Chapter 7 can offer a vital tool to freeing you from debt. Anyone considering Chapter 7 should start by meeting with an experienced bankruptcy attorney who can evaluate their debts, assets, and desired goals. Your attorney can assist you in determining what property you could lose in a Chapter 7 action and whether options other than bankruptcy could achieve the same goal of debt relief. If you elect to file for Chapter 7, your attorney will conduct the important task of filing the petition along with your financial records.
Chapter 13 Bankruptcy
Chapter 13 offers an alternative means for individuals and sole proprietorships to obtain relief from oppressive debt. Chapter 13 is commonly referred to as the reorganization or restructuring chapter because it allows debtors to essentially restructure their debts into manageable repayment plans with better terms, such as lower interest rates. Individuals will generally be required to repay some or all of their debts, unlike in Chapter 7, but in exchange, you will not usually lose any of your possessions or assets in the process.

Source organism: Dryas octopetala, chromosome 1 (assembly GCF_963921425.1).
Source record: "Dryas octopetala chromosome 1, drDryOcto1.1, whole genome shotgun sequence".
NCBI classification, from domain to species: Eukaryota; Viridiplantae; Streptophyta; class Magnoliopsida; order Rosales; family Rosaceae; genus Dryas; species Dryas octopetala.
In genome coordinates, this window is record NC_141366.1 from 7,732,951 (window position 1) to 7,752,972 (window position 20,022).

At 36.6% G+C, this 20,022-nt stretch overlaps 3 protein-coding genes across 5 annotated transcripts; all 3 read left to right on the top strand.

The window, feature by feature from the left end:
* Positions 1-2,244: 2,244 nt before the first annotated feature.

It is easier to qualify for Chapter 13 than Chapter 7. Under Chapter 13, debtors must have a steady income that will allow them to enter into a long term repayment plan. There are limits to the amount of secured and unsecured debt you can have and still be able to file for Chapter 13. An experienced bankruptcy attorney will evaluate your finances to determine whether you qualify.
Upon filing for Chapter 13, you and your attorney will propose a repayment plan that allows you to repay all or some of the debt over the next three to five years. The written draft of the plan must be approved by the court. Chapter 13 requires devotion to complete repayment, but if you successfully meet the plan, your debt will be discharged and your fresh financial future can begin.